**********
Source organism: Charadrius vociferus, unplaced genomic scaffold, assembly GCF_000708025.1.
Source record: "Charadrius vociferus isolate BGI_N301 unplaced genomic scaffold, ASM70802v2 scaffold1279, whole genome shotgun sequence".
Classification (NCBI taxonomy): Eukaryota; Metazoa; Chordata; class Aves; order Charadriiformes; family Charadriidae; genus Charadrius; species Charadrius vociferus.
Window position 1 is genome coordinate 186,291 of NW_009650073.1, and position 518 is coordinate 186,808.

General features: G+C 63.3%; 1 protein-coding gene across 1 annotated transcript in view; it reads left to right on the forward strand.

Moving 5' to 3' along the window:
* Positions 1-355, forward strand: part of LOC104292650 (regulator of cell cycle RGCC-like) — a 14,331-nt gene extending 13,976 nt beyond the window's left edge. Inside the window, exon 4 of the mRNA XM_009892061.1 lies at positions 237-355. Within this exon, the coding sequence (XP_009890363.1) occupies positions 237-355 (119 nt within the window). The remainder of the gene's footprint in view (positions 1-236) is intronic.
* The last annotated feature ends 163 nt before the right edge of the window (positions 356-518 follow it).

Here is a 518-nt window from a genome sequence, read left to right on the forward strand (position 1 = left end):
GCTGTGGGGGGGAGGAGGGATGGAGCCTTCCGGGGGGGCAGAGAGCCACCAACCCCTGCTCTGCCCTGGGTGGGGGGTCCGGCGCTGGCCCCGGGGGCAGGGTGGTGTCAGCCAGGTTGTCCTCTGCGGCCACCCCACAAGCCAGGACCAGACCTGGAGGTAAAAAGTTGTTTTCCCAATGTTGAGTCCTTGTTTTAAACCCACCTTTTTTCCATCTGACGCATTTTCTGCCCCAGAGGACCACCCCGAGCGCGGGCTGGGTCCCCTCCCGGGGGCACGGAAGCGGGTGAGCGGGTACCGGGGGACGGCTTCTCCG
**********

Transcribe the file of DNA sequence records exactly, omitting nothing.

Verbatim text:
Source organism: Charadrius vociferus, unplaced genomic scaffold, assembly GCF_000708025.1.
Source record: "Charadrius vociferus isolate BGI_N301 unplaced genomic scaffold, ASM70802v2 scaffold1279, whole genome shotgun sequence".
Classification (NCBI taxonomy): Eukaryota; Metazoa; Chordata; class Aves; order Charadriiformes; family Charadriidae; genus Charadrius; species Charadrius vociferus.
Window position 1 is genome coordinate 186,291 of NW_009650073.1, and position 518 is coordinate 186,808.

General features: G+C 63.3%; 1 protein-coding gene across 1 annotated transcript in view; it reads left to right on the forward strand.

Moving 5' to 3' along the window:
* Positions 1-355, forward strand: part of LOC104292650 (regulator of cell cycle RGCC-like) — a 14,331-nt gene extending 13,976 nt beyond the window's left edge. Inside the window, exon 4 of the mRNA XM_009892061.1 lies at positions 237-355. Within this exon, the coding sequence (XP_009890363.1) occupies positions 237-355 (119 nt within the window). The remainder of the gene's footprint in view (positions 1-236) is intronic.
* The last annotated feature ends 163 nt before the right edge of the window (positions 356-518 follow it).

Here is a 518-nt window from a genome sequence, read left to right on the forward strand (position 1 = left end):
GCTGTGGGGGGGAGGAGGGATGGAGCCTTCCGGGGGGGCAGAGAGCCACCAACCCCTGCTCTGCCCTGGGTGGGGGGTCCGGCGCTGGCCCCGGGGGCAGGGTGGTGTCAGCCAGGTTGTCCTCTGCGGCCACCCCACAAGCCAGGACCAGACCTGGAGGTAAAAAGTTGTTTTCCCAATGTTGAGTCCTTGTTTTAAACCCACCTTTTTTCCATCTGACGCATTTTCTGCCCCAGAGGACCACCCCGAGCGCGGGCTGGGTCCCCTCCCGGGGGCACGGAAGCGGGTGAGCGGGTACCGGGGGACGGCTTCTCCG